• B64C2201/14Unmanned aerial vehicles; Equipment therefor characterised by flight control
    • B64C2201/141Unmanned aerial vehicles; Equipment therefor characterised by flight control autonomous, i.e. by navigating independently from ground or air stations, e.g. by using inertial navigation systems [INS]
    • B64C2201/145Unmanned aerial vehicles; Equipment therefor characterised by flight control autonomous, i.e. by navigating independently from ground or air stations, e.g. by using inertial navigation systems [INS] using satellite radio beacon positioning systems, e.g. GPS
    • BPERFORMING OPERATIONS; TRANSPORTING
    • B64AIRCRAFT; AVIATION; COSMONAUTICS
    • B64CAEROPLANES; HELICOPTERS
    • B64C39/00Aircraft not otherwise provided for
    • B64C39/02Aircraft not otherwise provided for characterised by special use

Description

    BACKGROUND
  • Accidents between vehicles and pedestrians and bikers are common. Such accidents may be caused by poor visibility, weather conditions, inattention by the driver and/or pedestrian, blind spots, and other reasons drivers do not see a pedestrian and vice versa. Such accidents typically cause serious injury or death to the pedestrian or biker. Injuries may be especially severe for young children, the elderly, and the handicapped.
  • Solutions for preventing vehicle/pedestrian accidents normally focus on the vehicle. For example, signs or other safety measures may be placed on the road to draw a driver's attention to dangerous areas. Vehicles may also be designed to sense the environment around the vehicle and warn drivers of hazards. Some recent model high-end cars include sensors that can detect pedestrians/bikers and automatically apply the brakes. However, safety solutions are generally not directed to pedestrians and bikers.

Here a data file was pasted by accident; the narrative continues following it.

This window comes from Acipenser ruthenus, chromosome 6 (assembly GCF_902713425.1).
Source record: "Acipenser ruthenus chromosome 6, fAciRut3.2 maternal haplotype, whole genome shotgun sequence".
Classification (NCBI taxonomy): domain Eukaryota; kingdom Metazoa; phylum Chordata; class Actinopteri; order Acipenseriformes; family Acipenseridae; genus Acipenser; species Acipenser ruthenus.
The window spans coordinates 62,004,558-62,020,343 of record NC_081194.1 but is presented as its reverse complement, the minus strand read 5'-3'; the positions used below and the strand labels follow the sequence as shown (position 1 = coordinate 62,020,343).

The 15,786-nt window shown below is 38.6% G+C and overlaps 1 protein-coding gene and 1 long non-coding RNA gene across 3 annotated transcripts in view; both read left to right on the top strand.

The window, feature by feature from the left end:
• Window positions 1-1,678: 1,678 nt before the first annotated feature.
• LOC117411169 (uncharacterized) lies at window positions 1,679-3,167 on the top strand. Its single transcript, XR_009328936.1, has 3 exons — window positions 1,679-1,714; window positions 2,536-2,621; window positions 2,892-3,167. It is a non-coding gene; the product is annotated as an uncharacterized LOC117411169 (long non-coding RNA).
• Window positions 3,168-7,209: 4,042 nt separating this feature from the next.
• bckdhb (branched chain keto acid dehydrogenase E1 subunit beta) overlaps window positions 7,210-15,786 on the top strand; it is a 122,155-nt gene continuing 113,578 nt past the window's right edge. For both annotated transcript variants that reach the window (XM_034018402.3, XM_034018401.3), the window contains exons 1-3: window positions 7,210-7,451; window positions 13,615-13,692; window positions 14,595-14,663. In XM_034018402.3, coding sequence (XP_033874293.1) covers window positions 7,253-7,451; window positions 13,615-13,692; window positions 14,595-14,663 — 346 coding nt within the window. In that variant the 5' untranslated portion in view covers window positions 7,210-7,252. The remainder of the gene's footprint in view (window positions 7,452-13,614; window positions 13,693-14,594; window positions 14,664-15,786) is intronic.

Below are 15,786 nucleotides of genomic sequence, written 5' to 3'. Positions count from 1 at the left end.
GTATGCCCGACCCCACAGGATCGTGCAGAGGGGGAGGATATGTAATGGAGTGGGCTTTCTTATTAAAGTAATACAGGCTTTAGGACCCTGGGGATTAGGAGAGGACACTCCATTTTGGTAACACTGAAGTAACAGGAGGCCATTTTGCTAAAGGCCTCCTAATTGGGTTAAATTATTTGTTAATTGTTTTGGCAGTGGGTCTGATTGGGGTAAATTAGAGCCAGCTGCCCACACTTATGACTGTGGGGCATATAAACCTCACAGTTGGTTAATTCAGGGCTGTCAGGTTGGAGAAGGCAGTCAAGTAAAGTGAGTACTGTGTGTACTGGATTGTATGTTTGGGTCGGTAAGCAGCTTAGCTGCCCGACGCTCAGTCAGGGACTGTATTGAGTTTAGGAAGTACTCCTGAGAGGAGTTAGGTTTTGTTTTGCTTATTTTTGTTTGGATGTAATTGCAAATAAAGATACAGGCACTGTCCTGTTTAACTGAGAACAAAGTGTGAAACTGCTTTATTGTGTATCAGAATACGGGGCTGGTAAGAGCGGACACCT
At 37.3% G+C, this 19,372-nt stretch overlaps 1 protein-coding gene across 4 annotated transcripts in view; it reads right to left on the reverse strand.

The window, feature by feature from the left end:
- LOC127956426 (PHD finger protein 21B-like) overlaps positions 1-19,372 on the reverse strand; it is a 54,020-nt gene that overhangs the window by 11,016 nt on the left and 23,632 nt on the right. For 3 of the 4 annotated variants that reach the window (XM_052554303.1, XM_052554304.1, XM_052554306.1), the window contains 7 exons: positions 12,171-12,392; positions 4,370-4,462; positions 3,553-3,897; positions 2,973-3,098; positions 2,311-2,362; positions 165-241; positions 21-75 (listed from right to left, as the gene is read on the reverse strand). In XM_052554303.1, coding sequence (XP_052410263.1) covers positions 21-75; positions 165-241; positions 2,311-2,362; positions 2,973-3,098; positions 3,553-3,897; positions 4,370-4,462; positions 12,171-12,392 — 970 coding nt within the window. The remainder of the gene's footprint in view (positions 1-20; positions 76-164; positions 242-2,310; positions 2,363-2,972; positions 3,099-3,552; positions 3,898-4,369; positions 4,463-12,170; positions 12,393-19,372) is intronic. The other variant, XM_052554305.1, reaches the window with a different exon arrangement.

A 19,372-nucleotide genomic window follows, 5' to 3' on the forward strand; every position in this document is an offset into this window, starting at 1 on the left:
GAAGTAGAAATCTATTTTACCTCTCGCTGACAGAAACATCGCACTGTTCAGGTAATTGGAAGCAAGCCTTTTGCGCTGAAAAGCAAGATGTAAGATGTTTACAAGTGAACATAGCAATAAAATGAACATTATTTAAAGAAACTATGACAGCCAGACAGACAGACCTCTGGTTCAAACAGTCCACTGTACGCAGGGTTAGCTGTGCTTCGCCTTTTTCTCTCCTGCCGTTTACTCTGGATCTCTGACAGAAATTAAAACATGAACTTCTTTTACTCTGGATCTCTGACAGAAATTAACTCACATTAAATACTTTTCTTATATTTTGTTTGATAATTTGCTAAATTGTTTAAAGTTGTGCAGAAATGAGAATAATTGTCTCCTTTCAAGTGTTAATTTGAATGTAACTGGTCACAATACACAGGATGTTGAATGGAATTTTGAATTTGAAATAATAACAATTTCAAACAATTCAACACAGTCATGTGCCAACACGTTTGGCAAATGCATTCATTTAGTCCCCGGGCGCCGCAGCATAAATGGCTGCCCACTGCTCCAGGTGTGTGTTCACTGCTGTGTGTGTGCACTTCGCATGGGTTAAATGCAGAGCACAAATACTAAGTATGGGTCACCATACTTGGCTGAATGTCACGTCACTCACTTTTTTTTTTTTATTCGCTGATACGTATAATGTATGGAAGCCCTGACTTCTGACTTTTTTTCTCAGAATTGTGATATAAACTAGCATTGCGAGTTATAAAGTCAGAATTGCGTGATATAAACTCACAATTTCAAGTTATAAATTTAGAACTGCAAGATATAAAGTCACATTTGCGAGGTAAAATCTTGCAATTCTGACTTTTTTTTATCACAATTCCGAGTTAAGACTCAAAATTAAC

• Attention is drawn to US 2016/059962 A1 describing, in an approach to hazard detection, that one or more computer processors determine whether an obstruction of view for a user in a first vehicle is detected. Responsive to determining the obstruction is detected, the one or more computer processors deploy a first unmanned aerial vehicle (UAV) associated with the first vehicle. The one or more computer processors determine whether one or more hazards associated with a path of the first vehicle are detected.
  • SUMMARY
  • The present invention is set forth in the independent claims, respectively. Preferred embodiments of the invention are described in the dependent claims.
  • Various embodiments include methods for utilizing an unmanned aerial vehicle (UAV) to monitor hazards for a user. Various embodiments may include a UAV maintaining the UAV at a monitoring position relative to the user, monitoring an area surrounding the user for approaching objects, detecting an approaching object, determining whether the approaching object poses a danger to the user, and performing one or more actions to mitigate the danger of the approaching object in response to determining that the approaching object poses a danger to the user.